Studies show that educational achievement gaps already exist at Kindergarten entry.  Children from low-income families are more likely to start school with limited language skills, health problems and social and emotional problems that interfere with learning.  The larger the gap at school entry, the harder it is to close.

Language proficiency is a key predictor of school success. Early literacy skills (size of vocabulary, recognizing letters, understanding letter and sound relationships) at kindergarten entry are good predictors of children's reading abilities throughout their educational careers. Language and literacy skills enable children to develop cognitive skills and knowledge and to interact effectively with peers and adults.



The Center on the Social and Emotional Foundations for Early Learning

The Center on the Social and Emotional Foundations for Early Learning is a national center focused on strengthening the capacity of Child Care and Head Start to improve the social and emotional outcomes of young children.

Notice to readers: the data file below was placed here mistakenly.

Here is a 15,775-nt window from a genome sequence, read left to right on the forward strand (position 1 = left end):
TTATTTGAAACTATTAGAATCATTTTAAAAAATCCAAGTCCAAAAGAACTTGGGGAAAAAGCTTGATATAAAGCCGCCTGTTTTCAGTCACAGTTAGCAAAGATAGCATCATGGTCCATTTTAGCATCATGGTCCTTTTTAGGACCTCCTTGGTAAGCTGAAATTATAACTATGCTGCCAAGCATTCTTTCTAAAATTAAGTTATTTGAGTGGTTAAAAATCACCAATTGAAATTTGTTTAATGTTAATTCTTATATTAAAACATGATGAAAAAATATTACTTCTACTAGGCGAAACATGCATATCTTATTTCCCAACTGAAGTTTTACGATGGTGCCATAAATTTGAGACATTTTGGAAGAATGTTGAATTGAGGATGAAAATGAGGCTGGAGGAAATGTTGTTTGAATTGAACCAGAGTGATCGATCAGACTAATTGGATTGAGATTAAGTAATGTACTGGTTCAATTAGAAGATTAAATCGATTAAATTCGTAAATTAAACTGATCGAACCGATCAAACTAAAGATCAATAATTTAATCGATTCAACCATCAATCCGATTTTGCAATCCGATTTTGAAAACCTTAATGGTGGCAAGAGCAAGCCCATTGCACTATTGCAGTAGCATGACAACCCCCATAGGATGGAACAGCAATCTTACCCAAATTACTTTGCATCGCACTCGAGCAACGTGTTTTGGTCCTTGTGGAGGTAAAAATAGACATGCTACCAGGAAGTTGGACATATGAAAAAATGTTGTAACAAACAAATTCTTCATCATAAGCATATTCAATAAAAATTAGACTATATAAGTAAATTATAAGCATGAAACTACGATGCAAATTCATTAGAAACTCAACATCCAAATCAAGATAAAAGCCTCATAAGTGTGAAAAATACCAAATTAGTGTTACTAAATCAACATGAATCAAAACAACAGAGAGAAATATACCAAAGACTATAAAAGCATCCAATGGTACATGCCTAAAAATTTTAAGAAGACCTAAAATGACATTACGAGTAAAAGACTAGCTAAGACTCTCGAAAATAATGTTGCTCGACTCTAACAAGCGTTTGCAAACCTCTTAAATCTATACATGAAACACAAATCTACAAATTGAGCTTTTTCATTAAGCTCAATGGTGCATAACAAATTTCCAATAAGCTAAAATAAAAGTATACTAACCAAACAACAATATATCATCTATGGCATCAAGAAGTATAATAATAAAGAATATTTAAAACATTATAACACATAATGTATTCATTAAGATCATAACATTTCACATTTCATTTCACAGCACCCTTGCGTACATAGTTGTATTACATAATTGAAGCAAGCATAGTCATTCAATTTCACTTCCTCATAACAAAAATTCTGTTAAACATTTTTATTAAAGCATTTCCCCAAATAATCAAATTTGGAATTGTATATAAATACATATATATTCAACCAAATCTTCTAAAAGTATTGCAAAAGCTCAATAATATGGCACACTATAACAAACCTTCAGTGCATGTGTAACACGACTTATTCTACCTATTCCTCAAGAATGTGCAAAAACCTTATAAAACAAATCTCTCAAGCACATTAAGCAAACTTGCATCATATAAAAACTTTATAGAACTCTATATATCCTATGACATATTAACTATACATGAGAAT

Maternal and Child Health (MCH) Library
The MCH Library offers a wide variety of electronic resources about maternal and child health, including the MCH Alert, knowledge paths, databases, and other materials by age group (infants and young children, school-age children, adolescents).


The Ounce of Prevention Fund

The Ounce of Prevention Fund invests in the healthy development of infants, children, adolescents and families through an innovative cycle of program implementation, research, training, policy analysis and advocacy in order to prevent physical, social and emotional problems later in life.



© 2005, School Readiness Indicators Initiative
One Union Station Providence, RI 02903 401.351.9400 fax 401.351.1758
If you have a question or comment about this website, please contact us.

The School Readiness Indicators Initiative is supported by the David and Lucile Packard Foundation, the Ewing Marion Kauffman Foundation and the Ford Foundation.
The 17-state initiative is managed by Rhode Island KIDS COUNT